Newsletter – The Role of Legal Opinions

The role of Legal Opinions

In most important international business transactions, particularly where one of the parties has retained EU lawyers – but increasingly also where no European lawyer is involved – opinions of counsel are required as a condition precedent to the consummation or “closing” of the transaction. Legal opinions of the kind discussed here state conclusions of law but do not set forth the reasoning underlying such conclusions.

Parties to a business transaction usually ask for legal opinions in order to evaluate the legal risks that may be involved in the transaction. The recipient of a legal opinion rendered in the context of a business transaction wishes to obtain counsel’s professional judgment that the legal assumptions upon which the recipient is basis his decision on whether or not to go forward with the transaction are correct. An unqualified favorable opinion is a statement to the recipient that counsel has examined specified legal aspects of the transaction and found them in order. To the extent that counsel is unable to give an unqualified favorable opinion, the recipient is put on notice that the transaction involves certain legal risks which the recipient should evaluate. Generally, one can say, a legal opinion serves to confirm that the legal relationships the parties mean to establish are in fact established.

Thus, in the case of each transaction, the parties and their counsel must determine the relevant legal issues which should be covered by opinions. The negotiations about the scope and language of opinions during the course of negotiating a transaction may uncover legal problems and uncertainties in connection with the proposed transaction. In some cases the parties will change the legal structure of the transaction in order to avoid such problems or uncertainties. In other cases the parties must decide whether to accept these problems and uncertainties as a business matter or to abandon the transaction.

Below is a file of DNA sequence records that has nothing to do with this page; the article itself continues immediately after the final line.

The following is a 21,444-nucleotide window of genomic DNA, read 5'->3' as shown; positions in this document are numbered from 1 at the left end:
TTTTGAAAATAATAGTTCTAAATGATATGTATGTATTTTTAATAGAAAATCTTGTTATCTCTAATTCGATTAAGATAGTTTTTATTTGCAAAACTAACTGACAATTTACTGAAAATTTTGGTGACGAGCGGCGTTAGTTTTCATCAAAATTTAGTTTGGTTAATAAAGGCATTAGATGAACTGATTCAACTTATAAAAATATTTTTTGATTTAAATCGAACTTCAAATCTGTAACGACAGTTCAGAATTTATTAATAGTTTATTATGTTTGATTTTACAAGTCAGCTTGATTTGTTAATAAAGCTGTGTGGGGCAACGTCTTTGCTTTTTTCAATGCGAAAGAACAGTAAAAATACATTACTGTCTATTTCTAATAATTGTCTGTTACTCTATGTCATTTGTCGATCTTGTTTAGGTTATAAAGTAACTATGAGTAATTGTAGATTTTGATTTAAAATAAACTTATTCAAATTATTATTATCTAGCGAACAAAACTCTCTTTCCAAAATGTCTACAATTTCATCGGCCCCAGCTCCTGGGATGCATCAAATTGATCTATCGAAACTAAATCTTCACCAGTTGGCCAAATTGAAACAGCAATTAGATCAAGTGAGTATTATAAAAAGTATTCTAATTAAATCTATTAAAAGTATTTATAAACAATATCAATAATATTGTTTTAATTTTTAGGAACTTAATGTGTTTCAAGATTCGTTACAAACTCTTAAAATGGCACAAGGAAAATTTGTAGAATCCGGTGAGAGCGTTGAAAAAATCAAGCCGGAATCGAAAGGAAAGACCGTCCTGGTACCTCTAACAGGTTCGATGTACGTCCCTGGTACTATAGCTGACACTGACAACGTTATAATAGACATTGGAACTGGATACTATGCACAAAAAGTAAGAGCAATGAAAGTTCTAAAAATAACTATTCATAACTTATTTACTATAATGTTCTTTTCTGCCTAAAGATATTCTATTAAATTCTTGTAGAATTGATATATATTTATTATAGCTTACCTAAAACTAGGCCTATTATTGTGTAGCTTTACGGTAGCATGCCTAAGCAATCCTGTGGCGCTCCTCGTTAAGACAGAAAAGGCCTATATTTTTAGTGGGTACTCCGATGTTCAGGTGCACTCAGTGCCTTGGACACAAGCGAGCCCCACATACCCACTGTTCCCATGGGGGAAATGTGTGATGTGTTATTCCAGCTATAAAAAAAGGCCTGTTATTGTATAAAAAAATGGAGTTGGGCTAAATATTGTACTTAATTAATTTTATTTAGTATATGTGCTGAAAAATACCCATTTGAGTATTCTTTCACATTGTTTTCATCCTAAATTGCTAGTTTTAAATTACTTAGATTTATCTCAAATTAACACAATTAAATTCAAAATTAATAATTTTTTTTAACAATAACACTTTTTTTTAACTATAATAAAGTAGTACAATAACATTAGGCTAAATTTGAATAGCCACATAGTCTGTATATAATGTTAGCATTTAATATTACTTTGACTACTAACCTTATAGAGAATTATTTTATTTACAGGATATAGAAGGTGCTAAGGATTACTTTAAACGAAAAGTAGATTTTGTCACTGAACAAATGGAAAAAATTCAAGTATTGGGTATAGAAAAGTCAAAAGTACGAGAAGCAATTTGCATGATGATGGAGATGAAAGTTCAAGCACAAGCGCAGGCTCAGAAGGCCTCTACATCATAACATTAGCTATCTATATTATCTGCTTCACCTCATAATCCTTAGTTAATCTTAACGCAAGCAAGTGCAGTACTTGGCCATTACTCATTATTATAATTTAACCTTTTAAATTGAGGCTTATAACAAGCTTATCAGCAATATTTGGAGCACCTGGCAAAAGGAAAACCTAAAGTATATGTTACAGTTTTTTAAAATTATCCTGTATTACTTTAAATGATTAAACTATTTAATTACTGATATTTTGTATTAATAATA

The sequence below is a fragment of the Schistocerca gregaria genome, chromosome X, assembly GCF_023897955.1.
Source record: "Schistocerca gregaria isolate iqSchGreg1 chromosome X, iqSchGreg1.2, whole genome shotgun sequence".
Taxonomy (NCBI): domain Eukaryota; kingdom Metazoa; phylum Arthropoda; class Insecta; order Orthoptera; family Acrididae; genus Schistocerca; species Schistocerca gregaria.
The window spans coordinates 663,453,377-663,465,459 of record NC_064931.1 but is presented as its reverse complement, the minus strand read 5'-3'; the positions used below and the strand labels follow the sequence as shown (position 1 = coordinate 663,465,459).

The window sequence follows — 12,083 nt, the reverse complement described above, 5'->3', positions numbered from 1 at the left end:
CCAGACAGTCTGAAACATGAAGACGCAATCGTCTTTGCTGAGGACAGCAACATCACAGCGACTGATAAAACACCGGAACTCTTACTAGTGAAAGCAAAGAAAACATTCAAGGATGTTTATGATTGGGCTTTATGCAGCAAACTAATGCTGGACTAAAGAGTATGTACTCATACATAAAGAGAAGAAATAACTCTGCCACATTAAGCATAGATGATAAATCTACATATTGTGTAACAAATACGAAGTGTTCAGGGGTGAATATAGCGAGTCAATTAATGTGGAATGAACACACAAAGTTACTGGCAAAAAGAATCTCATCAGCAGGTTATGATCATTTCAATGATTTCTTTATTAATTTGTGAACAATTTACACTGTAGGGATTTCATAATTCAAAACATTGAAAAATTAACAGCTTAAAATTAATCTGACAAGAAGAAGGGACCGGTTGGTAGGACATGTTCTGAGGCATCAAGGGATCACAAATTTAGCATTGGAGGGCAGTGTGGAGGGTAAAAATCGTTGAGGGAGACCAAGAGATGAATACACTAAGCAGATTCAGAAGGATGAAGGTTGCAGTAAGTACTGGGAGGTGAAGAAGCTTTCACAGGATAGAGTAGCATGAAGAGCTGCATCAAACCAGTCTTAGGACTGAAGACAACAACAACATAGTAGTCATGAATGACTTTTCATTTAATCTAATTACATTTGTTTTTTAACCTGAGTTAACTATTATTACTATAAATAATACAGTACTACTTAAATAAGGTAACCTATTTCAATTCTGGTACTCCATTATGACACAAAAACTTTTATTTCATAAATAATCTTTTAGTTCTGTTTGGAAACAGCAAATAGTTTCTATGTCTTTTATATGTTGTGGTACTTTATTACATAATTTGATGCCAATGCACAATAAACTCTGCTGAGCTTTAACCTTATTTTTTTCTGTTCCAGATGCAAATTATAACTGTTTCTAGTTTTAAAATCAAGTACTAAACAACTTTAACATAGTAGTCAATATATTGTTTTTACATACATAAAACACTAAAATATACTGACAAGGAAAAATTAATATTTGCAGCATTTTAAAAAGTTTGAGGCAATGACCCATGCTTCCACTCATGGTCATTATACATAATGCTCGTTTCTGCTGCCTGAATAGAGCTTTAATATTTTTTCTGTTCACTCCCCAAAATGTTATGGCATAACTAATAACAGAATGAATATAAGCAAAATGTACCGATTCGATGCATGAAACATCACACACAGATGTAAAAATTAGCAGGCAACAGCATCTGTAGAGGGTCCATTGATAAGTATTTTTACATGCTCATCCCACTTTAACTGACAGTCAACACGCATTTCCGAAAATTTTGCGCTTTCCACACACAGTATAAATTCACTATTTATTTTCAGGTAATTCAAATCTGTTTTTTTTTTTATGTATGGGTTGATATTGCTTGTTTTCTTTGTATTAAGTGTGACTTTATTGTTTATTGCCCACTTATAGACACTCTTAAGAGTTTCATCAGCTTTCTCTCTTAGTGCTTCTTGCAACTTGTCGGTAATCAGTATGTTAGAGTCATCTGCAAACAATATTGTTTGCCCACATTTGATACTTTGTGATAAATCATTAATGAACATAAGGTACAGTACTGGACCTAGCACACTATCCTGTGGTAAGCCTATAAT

The practice of asking counsel – one’s own counsel or the counsel to the other party or both – for legal opinions originated in the United States of America. It is not a common practice in purely domestic transactions in other countries. This difference in practice can be explained by differences of custom and tradition and, in addition, by the fact that civil law countries have developed legal doctrines and methods that make it easier to verify matters such as due incorporation, the power to bind the corporation, etc., than it is in common law countries.

Legal opinions, however, are gaining increasing acceptance in international transactions. The reason is that businessmen and their lawyers when doing business in a foreign country are not familiar with the legal problems they face and frequently conclude that it is prudent to obtain a written evaluation of the transaction and written assurances as to the absence of legal problems. Businessmen often prefer assurances in the form of a written opinion rather than in the form of oral advice because it is a common experience that a lawyer (like anybody else) tends to be more careful if he puts his advice in writing. Carefully thought out exceptions and qualifications to the legal opinion indicate clearly to the recipient of the opinion certain problem areas and issues as to which no legal assurances can be obtained. Properly drafted opinions also determine which issues involved in a transaction are governed by the foreign law and which issues are governed by the law of the home country of the businessman. Such opinions thereby allocate responsibility among the various lawyers.

In difficult transactions lawyers frequently prefer to render written legal opinions because opinions create a record as to the scope of the advice given as well as the exceptions and qualifications noted, and thereby limit the lawyer’s liability.

  1. Interrelation of the Laws of Several Countries